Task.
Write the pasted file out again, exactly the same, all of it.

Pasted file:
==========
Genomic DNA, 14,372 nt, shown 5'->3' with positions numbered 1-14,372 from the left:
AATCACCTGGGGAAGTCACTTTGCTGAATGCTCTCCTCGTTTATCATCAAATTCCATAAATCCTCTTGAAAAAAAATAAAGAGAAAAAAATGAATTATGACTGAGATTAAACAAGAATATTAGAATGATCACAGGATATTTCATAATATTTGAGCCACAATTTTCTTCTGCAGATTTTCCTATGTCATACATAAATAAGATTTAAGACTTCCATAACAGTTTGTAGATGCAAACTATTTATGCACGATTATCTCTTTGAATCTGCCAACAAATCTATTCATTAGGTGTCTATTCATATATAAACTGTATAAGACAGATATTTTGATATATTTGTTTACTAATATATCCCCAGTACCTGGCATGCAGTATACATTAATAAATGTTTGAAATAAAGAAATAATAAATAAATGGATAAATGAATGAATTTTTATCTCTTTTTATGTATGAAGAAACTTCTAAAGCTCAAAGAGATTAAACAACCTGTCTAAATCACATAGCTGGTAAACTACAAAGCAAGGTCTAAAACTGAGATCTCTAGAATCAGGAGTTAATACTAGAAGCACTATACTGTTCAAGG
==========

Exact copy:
Genomic DNA, 14,372 nt, shown 5'->3' with positions numbered 1-14,372 from the left:
AATCACCTGGGGAAGTCACTTTGCTGAATGCTCTCCTCGTTTATCATCAAATTCCATAAATCCTCTTGAAAAAAAATAAAGAGAAAAAAATGAATTATGACTGAGATTAAACAAGAATATTAGAATGATCACAGGATATTTCATAATATTTGAGCCACAATTTTCTTCTGCAGATTTTCCTATGTCATACATAAATAAGATTTAAGACTTCCATAACAGTTTGTAGATGCAAACTATTTATGCACGATTATCTCTTTGAATCTGCCAACAAATCTATTCATTAGGTGTCTATTCATATATAAACTGTATAAGACAGATATTTTGATATATTTGTTTACTAATATATCCCCAGTACCTGGCATGCAGTATACATTAATAAATGTTTGAAATAAAGAAATAATAAATAAATGGATAAATGAATGAATTTTTATCTCTTTTTATGTATGAAGAAACTTCTAAAGCTCAAAGAGATTAAACAACCTGTCTAAATCACATAGCTGGTAAACTACAAAGCAAGGTCTAAAACTGAGATCTCTAGAATCAGGAGTTAATACTAGAAGCACTATACTGTTCAAGG